Are Straight Men Having Gay Sex Closeted? This Prof Thinks Not in Provocative New Book

Saturday April 10, 2021
Originally published on March 27, 2021

Earlier this month EMN reported Dr. Joe Kort who argued that "when straight men have sex with men it's not a gay thing, it's a guy thing." He added: "In general, men have more transactional sex with one another, in general women don't. Men have objectified sex where it's just about the act, it's just about getting off."

This week University of British Columbia sociology professor Tony Silva offers new insight on sexual attraction, behavior and their implications in his book "Still Straight: Sexual Flexibility Among White Men in Rural America."

"Drawing upon interviews with 60 white men from rural areas in the United States over three years, Silva delves into the sex lives of straight men who have hookups, sexual friendships, and secretive loving relationships with other men, but remain mostly attracted to women and strongly identify with straight culture," writes the website Straight in an interview with Silva.

In his book Silva asserts "that the men he focuses on in his book aren't closeted, bisexual, or experimenting, and that they aren't a version of the tortured love story in 'Brokeback Mountain'," writes Straight.

In his findings, Silva says that the men he interviewed were primarily married and attracted to women, but for reasons such as boredom and fears of attachment with a female partner, turn to sex with men. "These men think that sex with men is a lot less complicated with no attachment. I find it particularly interesting and ironic that their conservative beliefs about gender actually encourage them to have sex with men."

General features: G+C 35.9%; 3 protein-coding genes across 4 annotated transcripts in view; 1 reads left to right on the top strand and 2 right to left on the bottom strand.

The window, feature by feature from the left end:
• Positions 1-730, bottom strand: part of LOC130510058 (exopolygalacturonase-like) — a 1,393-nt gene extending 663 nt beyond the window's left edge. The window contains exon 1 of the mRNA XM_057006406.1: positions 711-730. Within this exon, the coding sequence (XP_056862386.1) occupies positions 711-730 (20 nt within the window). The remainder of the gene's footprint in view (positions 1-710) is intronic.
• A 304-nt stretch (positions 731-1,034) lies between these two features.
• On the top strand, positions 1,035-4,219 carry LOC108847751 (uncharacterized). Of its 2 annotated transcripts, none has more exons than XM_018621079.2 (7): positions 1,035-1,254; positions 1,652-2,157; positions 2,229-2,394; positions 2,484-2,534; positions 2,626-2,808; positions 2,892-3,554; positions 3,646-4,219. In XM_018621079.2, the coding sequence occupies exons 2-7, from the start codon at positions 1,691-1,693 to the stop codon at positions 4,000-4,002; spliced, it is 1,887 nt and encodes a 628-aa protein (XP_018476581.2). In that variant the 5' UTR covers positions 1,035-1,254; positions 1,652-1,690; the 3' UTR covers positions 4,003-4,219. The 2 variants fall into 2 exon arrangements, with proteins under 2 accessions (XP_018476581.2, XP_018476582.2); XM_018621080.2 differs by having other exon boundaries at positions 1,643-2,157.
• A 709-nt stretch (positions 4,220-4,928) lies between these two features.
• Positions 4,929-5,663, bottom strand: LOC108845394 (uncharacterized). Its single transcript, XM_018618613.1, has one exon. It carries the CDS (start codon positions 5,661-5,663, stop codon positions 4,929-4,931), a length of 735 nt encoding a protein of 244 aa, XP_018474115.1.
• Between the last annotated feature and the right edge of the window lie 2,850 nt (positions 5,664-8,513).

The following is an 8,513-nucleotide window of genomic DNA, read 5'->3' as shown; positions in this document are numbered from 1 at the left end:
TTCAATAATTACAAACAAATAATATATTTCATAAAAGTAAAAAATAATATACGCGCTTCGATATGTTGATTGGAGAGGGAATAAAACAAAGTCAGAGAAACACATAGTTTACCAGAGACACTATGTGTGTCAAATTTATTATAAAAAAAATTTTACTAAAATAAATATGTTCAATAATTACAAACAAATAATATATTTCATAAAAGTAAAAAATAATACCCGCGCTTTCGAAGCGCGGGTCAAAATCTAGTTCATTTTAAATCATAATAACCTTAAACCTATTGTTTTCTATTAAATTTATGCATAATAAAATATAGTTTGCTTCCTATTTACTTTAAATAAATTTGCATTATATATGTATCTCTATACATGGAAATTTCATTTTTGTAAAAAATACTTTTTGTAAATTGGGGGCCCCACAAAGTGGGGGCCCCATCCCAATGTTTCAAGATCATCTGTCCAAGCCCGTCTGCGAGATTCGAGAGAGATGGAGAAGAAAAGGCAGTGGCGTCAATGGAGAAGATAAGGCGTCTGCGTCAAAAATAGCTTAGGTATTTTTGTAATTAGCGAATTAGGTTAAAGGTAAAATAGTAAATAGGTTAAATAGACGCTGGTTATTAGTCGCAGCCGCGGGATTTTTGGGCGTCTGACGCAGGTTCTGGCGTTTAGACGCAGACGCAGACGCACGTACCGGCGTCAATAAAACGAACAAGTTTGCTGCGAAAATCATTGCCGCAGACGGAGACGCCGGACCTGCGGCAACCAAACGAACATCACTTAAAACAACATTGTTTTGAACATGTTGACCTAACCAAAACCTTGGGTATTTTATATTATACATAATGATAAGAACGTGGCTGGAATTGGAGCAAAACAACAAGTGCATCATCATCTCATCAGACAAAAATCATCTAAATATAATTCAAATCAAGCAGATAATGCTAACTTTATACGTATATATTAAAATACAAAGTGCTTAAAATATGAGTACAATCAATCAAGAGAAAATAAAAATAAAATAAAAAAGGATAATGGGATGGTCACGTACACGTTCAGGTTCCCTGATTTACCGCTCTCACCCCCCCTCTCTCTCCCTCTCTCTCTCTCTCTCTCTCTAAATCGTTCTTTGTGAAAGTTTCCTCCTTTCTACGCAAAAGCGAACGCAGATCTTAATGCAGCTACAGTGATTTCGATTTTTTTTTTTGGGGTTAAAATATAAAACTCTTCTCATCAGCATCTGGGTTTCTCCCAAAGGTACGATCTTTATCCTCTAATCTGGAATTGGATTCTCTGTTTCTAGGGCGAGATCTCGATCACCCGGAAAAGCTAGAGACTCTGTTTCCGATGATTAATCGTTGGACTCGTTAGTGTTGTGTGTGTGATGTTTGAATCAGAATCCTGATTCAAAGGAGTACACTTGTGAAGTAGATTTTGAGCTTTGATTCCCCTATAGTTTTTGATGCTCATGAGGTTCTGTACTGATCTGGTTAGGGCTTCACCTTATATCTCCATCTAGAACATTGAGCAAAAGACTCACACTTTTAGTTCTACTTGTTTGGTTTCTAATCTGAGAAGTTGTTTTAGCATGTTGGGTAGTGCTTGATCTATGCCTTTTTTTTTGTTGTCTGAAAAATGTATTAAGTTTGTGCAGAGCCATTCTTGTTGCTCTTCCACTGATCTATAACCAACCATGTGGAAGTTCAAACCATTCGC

Some turn to sex with men for reasons of masculinity, experimentation and loneliness, he continued. "Most of the men identified as straight because they felt that this identity best reflected their romantic relationships with women, their integration in communities composed mostly of straight people, or the way they understood their masculinity."

Silva also claims that these men do not view themselves as closeted. "When a straight-identified man has sex with another man, he views himself as straight despite sex with men."

"While many people understandably think that men are "closeted" if they have sex with other men yet identify as straight, this is not exactly true. These men are secretive about their sexual behaviour, but not their identity. In fact, sexual encounters with men are mostly irrelevant to their identity," he continued.

Silva also found that the majority of the men he interviewed had progressive attitudes towards LGBTQ equality. "A minority of the men I interviewed were homophobic and held prejudice against LGBTQ2+ people and this prejudice makes the thought of an LGBTQ2+ identity unappealing to them. However, the majority of the men, supported same-sex marriage and the right for same-sex couples to raise children."